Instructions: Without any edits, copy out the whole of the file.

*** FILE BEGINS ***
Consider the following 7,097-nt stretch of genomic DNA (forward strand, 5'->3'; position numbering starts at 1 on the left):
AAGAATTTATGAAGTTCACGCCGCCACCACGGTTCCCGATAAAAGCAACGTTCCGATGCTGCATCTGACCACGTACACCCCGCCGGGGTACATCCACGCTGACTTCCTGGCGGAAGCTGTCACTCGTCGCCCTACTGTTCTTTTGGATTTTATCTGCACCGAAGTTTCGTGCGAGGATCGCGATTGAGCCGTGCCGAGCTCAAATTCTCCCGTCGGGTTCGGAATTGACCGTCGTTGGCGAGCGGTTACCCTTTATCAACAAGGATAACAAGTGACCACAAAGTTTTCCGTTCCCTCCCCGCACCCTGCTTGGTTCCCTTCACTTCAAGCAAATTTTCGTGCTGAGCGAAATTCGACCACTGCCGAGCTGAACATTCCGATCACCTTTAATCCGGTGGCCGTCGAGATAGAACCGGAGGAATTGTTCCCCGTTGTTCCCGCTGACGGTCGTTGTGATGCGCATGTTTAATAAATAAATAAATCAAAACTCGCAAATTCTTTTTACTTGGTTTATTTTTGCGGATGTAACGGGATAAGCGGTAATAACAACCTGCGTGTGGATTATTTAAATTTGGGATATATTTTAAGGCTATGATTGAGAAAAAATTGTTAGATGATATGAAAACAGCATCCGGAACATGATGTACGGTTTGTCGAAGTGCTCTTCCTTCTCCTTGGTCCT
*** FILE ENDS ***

Consider the following 7,097-nt stretch of genomic DNA (forward strand, 5'->3'; position numbering starts at 1 on the left):
AAGAATTTATGAAGTTCACGCCGCCACCACGGTTCCCGATAAAAGCAACGTTCCGATGCTGCATCTGACCACGTACACCCCGCCGGGGTACATCCACGCTGACTTCCTGGCGGAAGCTGTCACTCGTCGCCCTACTGTTCTTTTGGATTTTATCTGCACCGAAGTTTCGTGCGAGGATCGCGATTGAGCCGTGCCGAGCTCAAATTCTCCCGTCGGGTTCGGAATTGACCGTCGTTGGCGAGCGGTTACCCTTTATCAACAAGGATAACAAGTGACCACAAAGTTTTCCGTTCCCTCCCCGCACCCTGCTTGGTTCCCTTCACTTCAAGCAAATTTTCGTGCTGAGCGAAATTCGACCACTGCCGAGCTGAACATTCCGATCACCTTTAATCCGGTGGCCGTCGAGATAGAACCGGAGGAATTGTTCCCCGTTGTTCCCGCTGACGGTCGTTGTGATGCGCATGTTTAATAAATAAATAAATCAAAACTCGCAAATTCTTTTTACTTGGTTTATTTTTGCGGATGTAACGGGATAAGCGGTAATAACAACCTGCGTGTGGATTATTTAAATTTGGGATATATTTTAAGGCTATGATTGAGAAAAAATTGTTAGATGATATGAAAACAGCATCCGGAACATGATGTACGGTTTGTCGAAGTGCTCTTCCTTCTCCTTGGTCCT